Penn & Teller's Magic and Mystery Tour: exploring magic's roots in China, India and Egypt

We just watched Penn & Teller's Magic and Mystery Tour, their 2003 documentary on traditional magic in China, India and Egypt, and really enjoyed it. Penn and Teller resolve to track down performers who are still doing the street magic that inspired western magicians in years gone by -- the Indian Rope Trick, the Egyptian Gali Gali men with their cups and balls, and Chinese classics like the mask trick and the glass bowls trick.

Each segment is very self-contained, and full of the brash Penn humor and Harpo Marx Teller mischief that they're known for. There's a bit of general history and cultural overview in each nation, but the emphasis is always on magic and its odd history in each nation -- Mao's purge of street magicians, the hieroglyphs that (may) depict an ancient cup-and-balls routine, the colonial soldier who faked evidence of the Indian rope trick.

But where the video shines is in the intimate views of the lives of the magicians and their families in the countries that P&T visit -- a village filled with traditional magicians in China, a slum known for magicians in Calcutta, the descendant of Luxor Gali-Gali, an Egyptian magician who played the Ed Sullivan show and attained fame in Vegas.

The documentary left me with a sense of the overall oddity of devoting your life to magic, and the strange ways that magicians all over the world, and all through time, are bound together by this craft of trickery and illusion. Teller has a moment where he addresses the camera at some length on the nature of the linking rings and the cultural differences in the way that it's transformed that is one of the most interesting bits of video I've ever seen.

Oh, and the Crosby and Hope-style title animation and themesong are a hoot.


    1. You might actually want to check out their British show Fool Us:

      I live in the US but there are … ways to find that show.

      Anyway, from watching that show, it’s very, very clear how seriously they take their craft.  It’s also clear how very much they respect fellow magicians.  Even if they were able to figure out what the magicians were doing, they often were amazed at their skill, and gave much praise, and on more than one occasion happily admitted that the magician on stage did it better than they ever could.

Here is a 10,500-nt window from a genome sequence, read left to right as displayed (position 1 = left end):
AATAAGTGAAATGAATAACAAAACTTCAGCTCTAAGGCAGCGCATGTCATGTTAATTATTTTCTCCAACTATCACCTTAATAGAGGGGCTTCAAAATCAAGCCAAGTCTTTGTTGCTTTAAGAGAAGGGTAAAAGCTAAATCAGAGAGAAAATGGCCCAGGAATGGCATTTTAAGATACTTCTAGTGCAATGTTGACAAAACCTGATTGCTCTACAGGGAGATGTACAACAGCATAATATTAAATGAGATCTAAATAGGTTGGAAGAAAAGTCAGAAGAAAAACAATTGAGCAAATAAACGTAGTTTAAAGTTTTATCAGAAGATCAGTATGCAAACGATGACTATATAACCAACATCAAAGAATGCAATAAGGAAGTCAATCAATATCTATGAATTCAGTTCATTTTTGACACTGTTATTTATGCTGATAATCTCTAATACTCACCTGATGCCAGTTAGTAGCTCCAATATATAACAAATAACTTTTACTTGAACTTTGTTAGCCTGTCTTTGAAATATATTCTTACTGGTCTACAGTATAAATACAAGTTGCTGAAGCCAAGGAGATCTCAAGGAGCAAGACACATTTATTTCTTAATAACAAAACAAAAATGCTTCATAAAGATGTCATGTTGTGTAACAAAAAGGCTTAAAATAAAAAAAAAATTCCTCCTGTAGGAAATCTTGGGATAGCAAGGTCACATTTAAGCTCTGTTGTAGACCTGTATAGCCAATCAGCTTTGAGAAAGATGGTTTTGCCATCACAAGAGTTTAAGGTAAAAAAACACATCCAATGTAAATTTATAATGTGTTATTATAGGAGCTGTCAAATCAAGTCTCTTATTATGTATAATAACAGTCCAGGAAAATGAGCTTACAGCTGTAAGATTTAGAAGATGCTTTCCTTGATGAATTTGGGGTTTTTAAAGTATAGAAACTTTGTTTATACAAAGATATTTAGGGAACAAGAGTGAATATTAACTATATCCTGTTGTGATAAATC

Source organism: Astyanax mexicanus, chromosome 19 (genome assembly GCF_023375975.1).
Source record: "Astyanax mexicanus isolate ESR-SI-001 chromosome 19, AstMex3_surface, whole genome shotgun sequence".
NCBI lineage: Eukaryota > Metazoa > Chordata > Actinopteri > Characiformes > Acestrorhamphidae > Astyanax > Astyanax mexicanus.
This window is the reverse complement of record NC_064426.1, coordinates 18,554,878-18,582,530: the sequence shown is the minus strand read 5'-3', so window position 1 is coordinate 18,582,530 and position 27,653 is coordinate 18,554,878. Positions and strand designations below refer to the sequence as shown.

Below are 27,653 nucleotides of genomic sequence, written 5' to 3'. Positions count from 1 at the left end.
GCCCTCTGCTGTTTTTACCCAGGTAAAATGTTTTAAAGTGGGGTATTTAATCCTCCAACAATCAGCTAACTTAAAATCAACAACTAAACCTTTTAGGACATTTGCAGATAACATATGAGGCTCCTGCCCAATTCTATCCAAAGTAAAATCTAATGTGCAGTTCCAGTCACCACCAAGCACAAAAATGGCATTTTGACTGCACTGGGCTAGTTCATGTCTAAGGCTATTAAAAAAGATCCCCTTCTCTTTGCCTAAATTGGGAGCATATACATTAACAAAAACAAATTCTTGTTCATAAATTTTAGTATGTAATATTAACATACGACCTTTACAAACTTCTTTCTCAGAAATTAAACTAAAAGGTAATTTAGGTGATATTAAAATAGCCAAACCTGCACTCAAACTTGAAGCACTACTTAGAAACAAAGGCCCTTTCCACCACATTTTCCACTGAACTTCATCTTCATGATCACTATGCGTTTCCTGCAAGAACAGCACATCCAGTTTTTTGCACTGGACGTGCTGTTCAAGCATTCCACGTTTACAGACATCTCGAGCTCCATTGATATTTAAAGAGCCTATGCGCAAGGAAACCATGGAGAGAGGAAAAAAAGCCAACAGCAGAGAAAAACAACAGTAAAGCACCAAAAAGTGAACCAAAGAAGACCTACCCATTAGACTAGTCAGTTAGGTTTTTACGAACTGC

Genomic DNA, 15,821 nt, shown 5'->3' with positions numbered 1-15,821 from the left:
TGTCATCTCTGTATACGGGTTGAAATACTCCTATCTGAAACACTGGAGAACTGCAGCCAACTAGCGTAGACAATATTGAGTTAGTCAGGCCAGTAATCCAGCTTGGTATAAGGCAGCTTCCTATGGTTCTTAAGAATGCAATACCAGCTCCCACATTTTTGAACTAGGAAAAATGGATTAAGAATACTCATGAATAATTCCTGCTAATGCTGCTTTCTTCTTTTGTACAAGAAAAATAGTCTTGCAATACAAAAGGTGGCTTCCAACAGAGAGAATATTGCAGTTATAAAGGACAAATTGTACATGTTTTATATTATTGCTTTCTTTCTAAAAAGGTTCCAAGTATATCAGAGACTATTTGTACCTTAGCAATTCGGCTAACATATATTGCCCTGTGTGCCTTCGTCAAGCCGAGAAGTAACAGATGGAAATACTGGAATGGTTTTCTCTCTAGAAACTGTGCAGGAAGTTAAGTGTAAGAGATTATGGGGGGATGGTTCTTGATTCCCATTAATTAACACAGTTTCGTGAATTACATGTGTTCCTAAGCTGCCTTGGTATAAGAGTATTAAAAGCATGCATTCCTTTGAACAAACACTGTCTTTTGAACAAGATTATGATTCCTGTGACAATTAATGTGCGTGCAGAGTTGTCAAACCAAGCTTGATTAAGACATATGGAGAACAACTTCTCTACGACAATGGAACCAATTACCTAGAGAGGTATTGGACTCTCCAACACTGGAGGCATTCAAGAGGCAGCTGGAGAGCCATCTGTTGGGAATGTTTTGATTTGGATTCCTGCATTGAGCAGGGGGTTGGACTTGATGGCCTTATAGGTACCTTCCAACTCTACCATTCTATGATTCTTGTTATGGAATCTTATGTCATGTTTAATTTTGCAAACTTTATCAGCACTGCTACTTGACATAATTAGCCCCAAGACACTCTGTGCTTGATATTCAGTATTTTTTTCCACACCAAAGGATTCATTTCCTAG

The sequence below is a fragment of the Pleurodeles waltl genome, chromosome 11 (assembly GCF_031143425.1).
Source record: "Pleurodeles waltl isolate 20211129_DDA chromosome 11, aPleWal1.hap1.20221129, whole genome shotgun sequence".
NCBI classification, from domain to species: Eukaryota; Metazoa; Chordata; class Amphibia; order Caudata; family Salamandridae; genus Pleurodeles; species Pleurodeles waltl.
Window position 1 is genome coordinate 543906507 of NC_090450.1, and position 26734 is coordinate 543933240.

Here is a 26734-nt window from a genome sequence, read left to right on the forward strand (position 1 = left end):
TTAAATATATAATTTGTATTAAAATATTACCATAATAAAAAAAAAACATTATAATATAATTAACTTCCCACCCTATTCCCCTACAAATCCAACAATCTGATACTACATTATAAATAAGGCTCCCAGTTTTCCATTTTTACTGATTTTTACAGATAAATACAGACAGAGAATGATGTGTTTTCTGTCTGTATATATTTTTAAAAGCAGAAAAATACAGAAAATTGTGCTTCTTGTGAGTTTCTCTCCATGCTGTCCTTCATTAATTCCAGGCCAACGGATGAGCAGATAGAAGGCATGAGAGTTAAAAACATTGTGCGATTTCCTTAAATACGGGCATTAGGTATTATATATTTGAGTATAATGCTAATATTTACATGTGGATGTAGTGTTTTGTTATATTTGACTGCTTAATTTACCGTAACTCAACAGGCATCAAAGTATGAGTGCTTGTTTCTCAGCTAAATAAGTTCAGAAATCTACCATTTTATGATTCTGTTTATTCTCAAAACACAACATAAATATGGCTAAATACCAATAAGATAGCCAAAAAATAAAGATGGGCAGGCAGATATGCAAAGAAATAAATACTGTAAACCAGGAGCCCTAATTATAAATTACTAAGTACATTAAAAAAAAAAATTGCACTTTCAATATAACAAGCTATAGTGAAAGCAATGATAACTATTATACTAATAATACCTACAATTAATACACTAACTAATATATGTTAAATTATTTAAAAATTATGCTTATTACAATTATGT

I guess they might be considered smarmy to some, but they are also humble.  And, you can’t deny the skill that they both have with their craft.

  1. For those interested – this is available on Netflix streaming.

    I’ve queued this for later, thanks for sharing Cory.

  2. Teller speaks in it?  Sounds very cool.  I recall really freaking people out as a young child doing the “no pulse” trick with a rubber ball in the armpit after reading a book about traditional Indian fakirs. 

  3. When I was a teenager back in 1975 my parents and I stood on the deck of the Taj Mahal and threw rupees down to the magicians below. They performed a levitation illusion under a large blanket, but my mother always told the story with no blanket and more embellishment on their levitation height. That was my first experience with a credible eyewitness relating an incredible eyewitness account.

  4. I was hoping they’d show how it was done, like they do sometimes.  Seeing how it a trick is done is usually more entertainment for me than the actual trick.

  5. I was able to catch their show at the Rio in Vegas and was one of the people pulled on stage to assist in the “magic bullet” trick. It’s a great show and I’m still wondering how that trick works.

  6. And yes, as Jim Saul has sussed, Teller speaks in the program. A *lot*. I found it almost eerie how casual the show was about it.

  7. Listening to Teller talk about magic is well worth it in itself.  It doesn’t happen often, and his depth of knowledge on the subject is simply incredible.

  8. For the folks that have seen this one, is it okay for a 13 year old boy?  I couldn’t find a rating on it on Amazon.  I love Penn and Teller, but I’m an adult, and I know sometimes they can have a bit of a racy streak (lots of cursing and boobs and such on their Bullshit show).   My little brother is 13 and REALLY into magic, especially street magic and vintage magic (huge Houdini fan), and I think that video might make a good birthday gift for him.  But I want to make sure that it’s not going to be wildly inappropriate. 

    1. It’s been a while, but I don’t remember anything racey. I do remember poverty, respect and some interesting cultural lessons.

  9. This was aired on free TV in Canada seven or eight years back (it’s co-produced by the CBC), and it’s great. And although I wasn’t a 13-year-old boy at the time, and haven’t seen it since, I’m still pretty sure it’d be fine for that age group. (Although I suppose there could be a few swears, because Canada’s way less uptight about that sorta stuff being on free TV than the US is….)

  10. We watched the Egypt episode on Netflix a week or so ago and were stuck by how unpolished it was compared to their other work. We’ve taken to calling it “Penn and Tellers’s Vacation Videos” in our house to reflect the very casual nature.
    it is, however, incredibly heartfelt. You see them elated, confused, embarrassed, depressed. Teller speaks, at length and candidly, directly to the camera. It’s very different from BullSh*t and Fool Us yet no less compelling. This is far more Penn and Teller the magic enthusiasts and historians, rather than the consummate performers you may be accustomed too.

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